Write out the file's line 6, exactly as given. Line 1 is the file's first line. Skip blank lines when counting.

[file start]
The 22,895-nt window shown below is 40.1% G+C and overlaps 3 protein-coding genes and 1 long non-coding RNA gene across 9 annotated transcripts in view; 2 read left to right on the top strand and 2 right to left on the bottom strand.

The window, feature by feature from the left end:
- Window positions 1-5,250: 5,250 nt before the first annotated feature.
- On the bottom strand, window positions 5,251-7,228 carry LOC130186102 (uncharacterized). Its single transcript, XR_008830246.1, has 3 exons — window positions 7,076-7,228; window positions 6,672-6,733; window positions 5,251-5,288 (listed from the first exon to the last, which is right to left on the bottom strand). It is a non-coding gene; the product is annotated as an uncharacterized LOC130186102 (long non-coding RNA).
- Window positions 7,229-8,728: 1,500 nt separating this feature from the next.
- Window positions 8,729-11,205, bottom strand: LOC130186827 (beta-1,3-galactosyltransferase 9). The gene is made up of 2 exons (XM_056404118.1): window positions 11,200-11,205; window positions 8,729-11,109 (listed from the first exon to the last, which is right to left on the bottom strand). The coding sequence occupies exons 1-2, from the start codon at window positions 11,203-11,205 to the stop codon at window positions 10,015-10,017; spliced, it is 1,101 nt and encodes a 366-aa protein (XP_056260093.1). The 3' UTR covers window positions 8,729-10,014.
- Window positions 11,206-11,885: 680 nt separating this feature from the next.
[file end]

- Window positions 8,729-11,205, bottom strand: LOC130186827 (beta-1,3-galactosyltransferase 9). The gene is made up of 2 exons (XM_056404118.1): window positions 11,200-11,205; window positions 8,729-11,109 (listed from the first exon to the last, which is right to left on the bottom strand). The coding sequence occupies exons 1-2, from the start codon at window positions 11,203-11,205 to the stop codon at window positions 10,015-10,017; spliced, it is 1,101 nt and encodes a 366-aa protein (XP_056260093.1). The 3' UTR covers window positions 8,729-10,014.